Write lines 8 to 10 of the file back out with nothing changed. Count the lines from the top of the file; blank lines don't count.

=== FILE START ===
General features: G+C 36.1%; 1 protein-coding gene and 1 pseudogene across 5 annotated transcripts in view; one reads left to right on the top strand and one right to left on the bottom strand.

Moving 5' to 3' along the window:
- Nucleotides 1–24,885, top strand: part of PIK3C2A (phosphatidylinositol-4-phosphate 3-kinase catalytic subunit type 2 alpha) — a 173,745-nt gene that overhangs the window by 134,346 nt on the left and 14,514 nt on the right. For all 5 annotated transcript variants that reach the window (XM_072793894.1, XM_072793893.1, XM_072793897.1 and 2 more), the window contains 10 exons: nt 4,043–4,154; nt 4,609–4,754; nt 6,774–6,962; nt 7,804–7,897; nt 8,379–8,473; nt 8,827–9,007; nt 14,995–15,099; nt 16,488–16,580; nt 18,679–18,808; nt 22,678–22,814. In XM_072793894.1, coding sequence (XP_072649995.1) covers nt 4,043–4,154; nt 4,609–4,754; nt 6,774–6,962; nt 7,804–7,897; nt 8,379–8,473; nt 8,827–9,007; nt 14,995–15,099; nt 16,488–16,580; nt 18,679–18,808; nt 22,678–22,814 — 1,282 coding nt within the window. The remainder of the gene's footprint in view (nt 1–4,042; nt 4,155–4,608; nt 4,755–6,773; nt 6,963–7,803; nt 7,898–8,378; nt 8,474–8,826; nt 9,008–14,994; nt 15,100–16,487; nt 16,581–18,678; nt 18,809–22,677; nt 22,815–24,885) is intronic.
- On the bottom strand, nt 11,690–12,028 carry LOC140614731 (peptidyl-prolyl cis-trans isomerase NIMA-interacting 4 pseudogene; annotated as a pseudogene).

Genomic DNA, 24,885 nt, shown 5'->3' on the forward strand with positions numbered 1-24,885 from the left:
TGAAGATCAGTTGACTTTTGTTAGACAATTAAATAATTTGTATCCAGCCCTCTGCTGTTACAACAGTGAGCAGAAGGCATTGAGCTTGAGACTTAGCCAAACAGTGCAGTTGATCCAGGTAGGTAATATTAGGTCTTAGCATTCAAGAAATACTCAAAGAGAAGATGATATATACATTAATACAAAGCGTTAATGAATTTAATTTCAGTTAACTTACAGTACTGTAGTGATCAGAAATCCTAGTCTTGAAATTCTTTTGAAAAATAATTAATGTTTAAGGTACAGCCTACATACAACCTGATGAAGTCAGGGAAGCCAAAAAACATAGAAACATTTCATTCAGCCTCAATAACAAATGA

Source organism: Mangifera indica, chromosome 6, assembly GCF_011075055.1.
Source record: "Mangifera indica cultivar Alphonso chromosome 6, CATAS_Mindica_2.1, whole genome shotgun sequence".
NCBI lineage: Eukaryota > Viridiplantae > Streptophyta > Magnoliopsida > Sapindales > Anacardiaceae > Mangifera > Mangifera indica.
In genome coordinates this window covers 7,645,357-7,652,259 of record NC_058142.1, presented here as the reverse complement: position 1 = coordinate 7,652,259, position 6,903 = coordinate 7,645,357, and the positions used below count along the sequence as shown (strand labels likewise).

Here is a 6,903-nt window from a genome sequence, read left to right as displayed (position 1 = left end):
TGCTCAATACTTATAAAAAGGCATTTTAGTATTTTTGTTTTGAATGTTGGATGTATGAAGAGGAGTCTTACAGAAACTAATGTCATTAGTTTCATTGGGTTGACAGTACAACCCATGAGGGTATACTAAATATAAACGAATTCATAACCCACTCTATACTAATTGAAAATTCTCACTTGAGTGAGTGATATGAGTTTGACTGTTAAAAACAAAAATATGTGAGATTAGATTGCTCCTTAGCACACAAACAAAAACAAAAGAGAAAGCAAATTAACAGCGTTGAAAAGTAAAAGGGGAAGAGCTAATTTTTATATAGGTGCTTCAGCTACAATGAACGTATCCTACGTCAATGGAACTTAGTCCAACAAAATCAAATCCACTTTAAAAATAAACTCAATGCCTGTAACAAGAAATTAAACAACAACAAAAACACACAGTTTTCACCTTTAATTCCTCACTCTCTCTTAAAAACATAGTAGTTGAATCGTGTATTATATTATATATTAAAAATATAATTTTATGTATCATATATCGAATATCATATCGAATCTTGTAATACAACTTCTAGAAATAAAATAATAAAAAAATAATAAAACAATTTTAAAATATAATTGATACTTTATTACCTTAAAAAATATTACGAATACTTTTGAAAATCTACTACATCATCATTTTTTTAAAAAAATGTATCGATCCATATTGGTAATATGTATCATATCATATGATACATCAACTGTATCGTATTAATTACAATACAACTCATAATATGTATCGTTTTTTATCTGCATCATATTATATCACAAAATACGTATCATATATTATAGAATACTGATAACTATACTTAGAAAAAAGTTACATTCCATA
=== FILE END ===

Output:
Source record: "Mangifera indica cultivar Alphonso chromosome 6, CATAS_Mindica_2.1, whole genome shotgun sequence".
NCBI lineage: Eukaryota > Viridiplantae > Streptophyta > Magnoliopsida > Sapindales > Anacardiaceae > Mangifera > Mangifera indica.
In genome coordinates this window covers 7,645,357-7,652,259 of record NC_058142.1, presented here as the reverse complement: position 1 = coordinate 7,652,259, position 6,903 = coordinate 7,645,357, and the positions used below count along the sequence as shown (strand labels likewise).